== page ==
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SUCCESS STORIES


A Behavioral Services Story,
Rick's Story

Rick is a U.S. Veteran. He currently receives counseling and permanent housing assistance through Cornerstone Services in Joliet. Once homeless, he now has a stable home and friends he can turn to for support.
I am diagnosed with Bipolar Disorder and have had substance abuse issues in the past. Since coming to Cornerstone I’m now able to enjoy my existence, rather than trudge through it. I’m enjoying my family, my sons--and I have a dog. I get out and do things. Go to dances and lots of meetings. And I’ve made a host of friends, which is pretty new for me.

I was always quite a loner. I had really no choice but to be a loner because of my illness. It alienated me from people. I really couldn’t function in social settings. Today I’m able to have friends and go out and socialize, which is a big change.

I was in The Clement J. Zablocki VA Medical Center in Milwaukee. They asked me what I was going to do once I was discharged and I had no idea. They suggested I apply to Cornerstone in Joliet and they did the paperwork for me. I was accepted into the program August 1, 2006. Since then I’ve worked through a lot of issues and developed coping skills. With my medications stabilized, I can live a pretty normal life now. I have a lot of support besides the counseling and psychiatrist. I have a veteran’s group I attend and a case worker that is extremely helpful.

One of the definite aspects of having the veterans’ group is because of the similarities and being able to understand each other and help each other. I’ve always had a place in my heart for other veterans. It’s one hand helping the other.




A Community Services Story,
An Artistic Dream

Three aspiring artists from Cornerstone recently realized their dream of visiting a professional artist studio and learning how to assemble their own portfolio, thanks to artist Richard Schmidt.

Richard invited Joyce, Judy, and Erika to his home in Frankfort, Illinois after learning from Cornerstone’s vocational manager Terry Ber that it was their dream to meet a professional artist and visit an art studio.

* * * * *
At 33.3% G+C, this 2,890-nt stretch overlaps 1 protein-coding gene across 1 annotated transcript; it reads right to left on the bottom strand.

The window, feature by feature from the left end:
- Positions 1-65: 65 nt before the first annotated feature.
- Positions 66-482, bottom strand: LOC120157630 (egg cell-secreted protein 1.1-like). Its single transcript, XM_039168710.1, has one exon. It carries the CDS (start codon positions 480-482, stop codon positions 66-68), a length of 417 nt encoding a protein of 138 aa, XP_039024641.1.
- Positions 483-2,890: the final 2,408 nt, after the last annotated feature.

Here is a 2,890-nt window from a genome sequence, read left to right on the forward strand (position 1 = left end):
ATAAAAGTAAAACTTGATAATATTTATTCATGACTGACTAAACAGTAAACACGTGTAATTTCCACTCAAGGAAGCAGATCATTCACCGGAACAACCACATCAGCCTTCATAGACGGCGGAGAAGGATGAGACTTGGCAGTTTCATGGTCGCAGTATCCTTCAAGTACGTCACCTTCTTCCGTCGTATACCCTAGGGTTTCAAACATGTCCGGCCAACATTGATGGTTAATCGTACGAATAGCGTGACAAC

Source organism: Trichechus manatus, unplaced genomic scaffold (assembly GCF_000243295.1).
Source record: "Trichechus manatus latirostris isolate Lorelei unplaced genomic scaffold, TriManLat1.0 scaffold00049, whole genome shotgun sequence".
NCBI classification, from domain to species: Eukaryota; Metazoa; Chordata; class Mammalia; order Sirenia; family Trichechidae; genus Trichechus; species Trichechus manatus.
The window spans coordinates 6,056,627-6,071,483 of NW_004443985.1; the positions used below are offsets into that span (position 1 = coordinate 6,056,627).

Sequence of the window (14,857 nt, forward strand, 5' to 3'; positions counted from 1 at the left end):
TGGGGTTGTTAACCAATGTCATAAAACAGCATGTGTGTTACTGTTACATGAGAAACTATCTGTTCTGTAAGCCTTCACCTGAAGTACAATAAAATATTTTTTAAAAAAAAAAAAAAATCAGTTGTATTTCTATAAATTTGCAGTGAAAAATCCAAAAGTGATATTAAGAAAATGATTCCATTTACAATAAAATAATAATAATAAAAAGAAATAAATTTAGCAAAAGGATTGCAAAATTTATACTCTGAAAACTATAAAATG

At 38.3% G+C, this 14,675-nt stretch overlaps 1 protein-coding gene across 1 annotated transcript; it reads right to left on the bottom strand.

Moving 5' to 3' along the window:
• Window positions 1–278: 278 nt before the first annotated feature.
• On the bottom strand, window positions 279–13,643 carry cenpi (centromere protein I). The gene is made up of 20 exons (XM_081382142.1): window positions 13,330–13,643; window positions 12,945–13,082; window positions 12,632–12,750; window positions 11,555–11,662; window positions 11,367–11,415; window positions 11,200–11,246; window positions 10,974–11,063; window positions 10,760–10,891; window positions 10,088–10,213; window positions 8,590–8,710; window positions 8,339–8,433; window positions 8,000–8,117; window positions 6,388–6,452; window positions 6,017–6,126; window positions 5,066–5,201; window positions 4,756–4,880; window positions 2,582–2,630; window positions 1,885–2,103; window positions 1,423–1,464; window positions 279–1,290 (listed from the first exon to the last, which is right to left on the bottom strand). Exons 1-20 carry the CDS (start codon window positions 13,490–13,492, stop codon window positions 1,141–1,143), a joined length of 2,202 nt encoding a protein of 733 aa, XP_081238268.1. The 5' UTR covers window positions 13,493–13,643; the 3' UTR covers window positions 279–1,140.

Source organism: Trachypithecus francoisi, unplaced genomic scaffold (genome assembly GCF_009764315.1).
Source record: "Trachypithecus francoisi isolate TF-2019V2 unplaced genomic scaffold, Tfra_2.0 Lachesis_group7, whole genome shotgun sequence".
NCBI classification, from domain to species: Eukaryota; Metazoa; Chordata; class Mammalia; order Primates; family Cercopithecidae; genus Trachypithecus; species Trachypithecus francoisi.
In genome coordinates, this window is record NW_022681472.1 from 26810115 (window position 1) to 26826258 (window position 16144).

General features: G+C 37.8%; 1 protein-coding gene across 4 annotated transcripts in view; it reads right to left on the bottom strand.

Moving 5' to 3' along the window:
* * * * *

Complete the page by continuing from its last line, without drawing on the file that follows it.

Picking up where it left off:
“He had a beautiful house,” said Joyce. “It makes me happy that I saw a real artist and he liked my work.”

Schmidt also reviewed their artwork and gave them advice on matting and framing. He showed them where and how to sign their art so the signature blends in with the piece. Most importantly, he encouraged them to seek out local places to exhibit their work.
 
“We showed him our artwork and he said we are real artists!” added Erika. “It was outstandingly wonderful, outstandingly great! I am just the happiest woman you can ever imagine in the world!

“He liked my drawings,” said Judy. “I gave him one of my drawings.

Richard and his wife Betty gave the three visitors and staff member Terry Ber a tour of his home studio to see where he works. At the end of the tour, he presented the visitors with matted prints of one of his paintings.

“Richard said ‘You gave me one of your drawings so I’ll give you one of mine!’” added Joyce. “I was happy to see his work and he gave me one of his paintings!”

Joyce also offered some advice of her own to anybody with a similar dream: “I would tell everybody that can draw to do your best!”

“His pictures that he painted were really, really beautiful!” added Judy. “I was very happy to meet the artist and his wife Betty and to see his studio!”







An Employment Services Story,
Don't Give Up

That’s the advice Freddie has for people with disabilities trying to find a place in the workforce. "It may look like you’ll never get a job, but you have to keep a positive attitude and keep trying."

Freddie knows this firsthand. The local resident was paralyzed in 1996 and was unable to find employment until Cornerstone opened up an employment services office in town, and, with persistence, helped him land his first job in 15 years.

Freddie works part-time at a pizzaria in Bourbonnais. He busses tables right now, but has ambitions to add more responsibilities to his job in the future.
 "I love to work. That’s all I want to do. The hardest thing about becoming paralyzed was not being able to do my job anymore. Now, I’m working again, and making plans to get my drivers license and save up for a car." Cornerstone opened a Kankakee location in 2009 after receiving funds from the American Recovery and Reinvestment Act (ARRA) and since then has assisted in securing 25 job placements for people with disabilities in Kankakee County. "I’m truly grateful for the help I’ve received from Cornerstone," Freddie added. "Now, I have to get ready for work."




 







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